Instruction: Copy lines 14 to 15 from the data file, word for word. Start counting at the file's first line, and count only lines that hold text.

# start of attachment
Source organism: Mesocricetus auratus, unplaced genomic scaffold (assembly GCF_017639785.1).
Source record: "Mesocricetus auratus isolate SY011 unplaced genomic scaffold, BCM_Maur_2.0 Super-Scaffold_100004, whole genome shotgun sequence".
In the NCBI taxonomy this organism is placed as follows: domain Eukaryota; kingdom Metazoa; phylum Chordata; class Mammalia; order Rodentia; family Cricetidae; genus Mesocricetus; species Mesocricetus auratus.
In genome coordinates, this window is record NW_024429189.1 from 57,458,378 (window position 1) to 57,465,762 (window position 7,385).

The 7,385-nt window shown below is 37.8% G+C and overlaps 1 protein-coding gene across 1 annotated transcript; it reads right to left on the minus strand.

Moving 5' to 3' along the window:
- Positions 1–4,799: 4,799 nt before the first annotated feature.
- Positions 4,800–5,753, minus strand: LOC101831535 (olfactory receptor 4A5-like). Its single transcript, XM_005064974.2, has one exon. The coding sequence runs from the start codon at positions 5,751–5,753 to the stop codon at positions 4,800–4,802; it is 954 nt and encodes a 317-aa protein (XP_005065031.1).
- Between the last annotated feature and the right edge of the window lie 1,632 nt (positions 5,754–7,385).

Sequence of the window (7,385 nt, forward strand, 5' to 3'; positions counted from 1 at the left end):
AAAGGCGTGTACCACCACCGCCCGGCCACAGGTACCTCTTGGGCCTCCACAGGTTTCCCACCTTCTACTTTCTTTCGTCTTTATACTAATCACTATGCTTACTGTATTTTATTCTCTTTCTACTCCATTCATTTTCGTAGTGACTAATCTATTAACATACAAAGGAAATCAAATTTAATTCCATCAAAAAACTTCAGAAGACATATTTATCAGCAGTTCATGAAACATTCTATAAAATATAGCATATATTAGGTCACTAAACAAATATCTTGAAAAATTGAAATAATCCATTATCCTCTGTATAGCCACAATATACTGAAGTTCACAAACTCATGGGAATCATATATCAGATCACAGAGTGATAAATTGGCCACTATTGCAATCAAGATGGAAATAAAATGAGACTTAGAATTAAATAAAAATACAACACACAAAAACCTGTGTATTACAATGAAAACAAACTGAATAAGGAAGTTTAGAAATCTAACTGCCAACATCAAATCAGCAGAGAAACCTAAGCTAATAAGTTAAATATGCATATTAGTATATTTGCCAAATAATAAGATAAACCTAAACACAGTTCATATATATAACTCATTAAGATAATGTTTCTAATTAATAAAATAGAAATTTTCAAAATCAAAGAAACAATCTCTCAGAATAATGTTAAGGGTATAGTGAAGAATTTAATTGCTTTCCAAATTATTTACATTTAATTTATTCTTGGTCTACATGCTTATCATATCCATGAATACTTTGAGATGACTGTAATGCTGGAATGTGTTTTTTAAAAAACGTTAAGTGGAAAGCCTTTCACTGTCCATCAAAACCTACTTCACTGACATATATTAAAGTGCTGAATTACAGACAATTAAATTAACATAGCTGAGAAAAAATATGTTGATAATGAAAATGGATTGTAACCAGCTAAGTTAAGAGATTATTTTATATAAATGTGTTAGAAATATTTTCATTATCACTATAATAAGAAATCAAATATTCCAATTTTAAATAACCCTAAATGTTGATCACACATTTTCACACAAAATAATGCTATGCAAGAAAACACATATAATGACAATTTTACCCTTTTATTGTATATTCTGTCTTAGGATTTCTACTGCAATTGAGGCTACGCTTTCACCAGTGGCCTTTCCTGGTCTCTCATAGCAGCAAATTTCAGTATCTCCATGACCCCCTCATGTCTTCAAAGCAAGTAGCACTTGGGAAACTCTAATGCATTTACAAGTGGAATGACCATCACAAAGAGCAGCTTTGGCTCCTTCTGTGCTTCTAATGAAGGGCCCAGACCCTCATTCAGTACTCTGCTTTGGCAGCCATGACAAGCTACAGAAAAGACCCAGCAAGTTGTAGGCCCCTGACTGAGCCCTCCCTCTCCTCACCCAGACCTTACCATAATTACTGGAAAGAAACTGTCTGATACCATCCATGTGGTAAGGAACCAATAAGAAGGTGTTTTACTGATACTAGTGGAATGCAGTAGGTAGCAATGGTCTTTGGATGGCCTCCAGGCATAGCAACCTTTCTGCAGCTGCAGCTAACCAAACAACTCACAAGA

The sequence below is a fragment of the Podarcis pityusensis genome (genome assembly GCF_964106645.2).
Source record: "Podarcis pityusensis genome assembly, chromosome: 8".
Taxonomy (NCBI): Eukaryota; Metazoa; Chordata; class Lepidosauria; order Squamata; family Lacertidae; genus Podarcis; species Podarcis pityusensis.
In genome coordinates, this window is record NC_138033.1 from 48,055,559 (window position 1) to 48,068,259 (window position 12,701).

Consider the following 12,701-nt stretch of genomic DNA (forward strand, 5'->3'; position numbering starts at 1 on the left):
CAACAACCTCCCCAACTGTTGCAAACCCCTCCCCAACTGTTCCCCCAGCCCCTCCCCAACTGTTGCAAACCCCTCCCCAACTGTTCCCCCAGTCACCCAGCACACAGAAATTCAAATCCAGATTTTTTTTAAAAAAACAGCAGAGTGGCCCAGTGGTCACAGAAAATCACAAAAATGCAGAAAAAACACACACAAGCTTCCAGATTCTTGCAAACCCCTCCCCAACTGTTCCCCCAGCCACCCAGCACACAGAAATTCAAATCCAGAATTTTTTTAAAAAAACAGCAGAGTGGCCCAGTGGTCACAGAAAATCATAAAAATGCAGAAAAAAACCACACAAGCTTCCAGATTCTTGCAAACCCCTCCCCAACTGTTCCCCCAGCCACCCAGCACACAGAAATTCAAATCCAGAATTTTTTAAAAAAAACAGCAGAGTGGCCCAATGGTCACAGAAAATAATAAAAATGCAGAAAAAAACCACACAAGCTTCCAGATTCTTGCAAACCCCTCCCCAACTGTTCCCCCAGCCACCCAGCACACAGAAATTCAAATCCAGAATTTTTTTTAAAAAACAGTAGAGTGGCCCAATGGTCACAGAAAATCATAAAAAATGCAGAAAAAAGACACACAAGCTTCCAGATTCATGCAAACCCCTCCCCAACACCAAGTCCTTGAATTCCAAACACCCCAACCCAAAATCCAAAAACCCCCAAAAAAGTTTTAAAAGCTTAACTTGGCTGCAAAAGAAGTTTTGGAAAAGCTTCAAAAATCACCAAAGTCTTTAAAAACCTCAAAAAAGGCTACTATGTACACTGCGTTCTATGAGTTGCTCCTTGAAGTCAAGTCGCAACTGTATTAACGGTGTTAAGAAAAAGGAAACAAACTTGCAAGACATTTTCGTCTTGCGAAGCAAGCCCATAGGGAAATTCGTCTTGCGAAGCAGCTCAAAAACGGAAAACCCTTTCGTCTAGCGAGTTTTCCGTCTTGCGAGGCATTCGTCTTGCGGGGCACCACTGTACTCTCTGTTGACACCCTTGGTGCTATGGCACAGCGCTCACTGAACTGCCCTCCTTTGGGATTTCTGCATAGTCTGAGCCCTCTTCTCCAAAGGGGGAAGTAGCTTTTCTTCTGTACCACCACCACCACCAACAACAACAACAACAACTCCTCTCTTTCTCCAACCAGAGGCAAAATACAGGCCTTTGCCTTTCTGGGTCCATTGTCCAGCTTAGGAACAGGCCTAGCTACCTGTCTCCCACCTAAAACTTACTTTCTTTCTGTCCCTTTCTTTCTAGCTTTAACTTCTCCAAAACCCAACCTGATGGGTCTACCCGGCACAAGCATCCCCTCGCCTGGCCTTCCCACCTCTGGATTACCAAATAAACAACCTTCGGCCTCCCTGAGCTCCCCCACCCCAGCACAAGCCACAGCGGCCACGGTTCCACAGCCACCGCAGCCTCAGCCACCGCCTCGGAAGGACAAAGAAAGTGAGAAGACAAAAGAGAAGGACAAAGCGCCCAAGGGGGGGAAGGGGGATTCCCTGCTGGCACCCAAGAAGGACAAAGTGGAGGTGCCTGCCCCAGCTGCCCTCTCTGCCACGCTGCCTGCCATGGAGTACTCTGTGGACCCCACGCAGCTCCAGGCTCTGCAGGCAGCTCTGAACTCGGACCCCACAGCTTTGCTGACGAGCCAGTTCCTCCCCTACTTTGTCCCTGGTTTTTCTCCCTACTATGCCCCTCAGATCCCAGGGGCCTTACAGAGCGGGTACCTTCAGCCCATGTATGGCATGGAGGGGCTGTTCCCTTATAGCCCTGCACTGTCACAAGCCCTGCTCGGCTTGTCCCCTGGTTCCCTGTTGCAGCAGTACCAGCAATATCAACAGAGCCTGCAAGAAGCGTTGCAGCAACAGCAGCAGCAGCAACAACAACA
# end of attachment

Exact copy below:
Taxonomy (NCBI): Eukaryota; Metazoa; Chordata; class Lepidosauria; order Squamata; family Lacertidae; genus Podarcis; species Podarcis pityusensis.
In genome coordinates, this window is record NC_138033.1 from 48,055,559 (window position 1) to 48,068,259 (window position 12,701).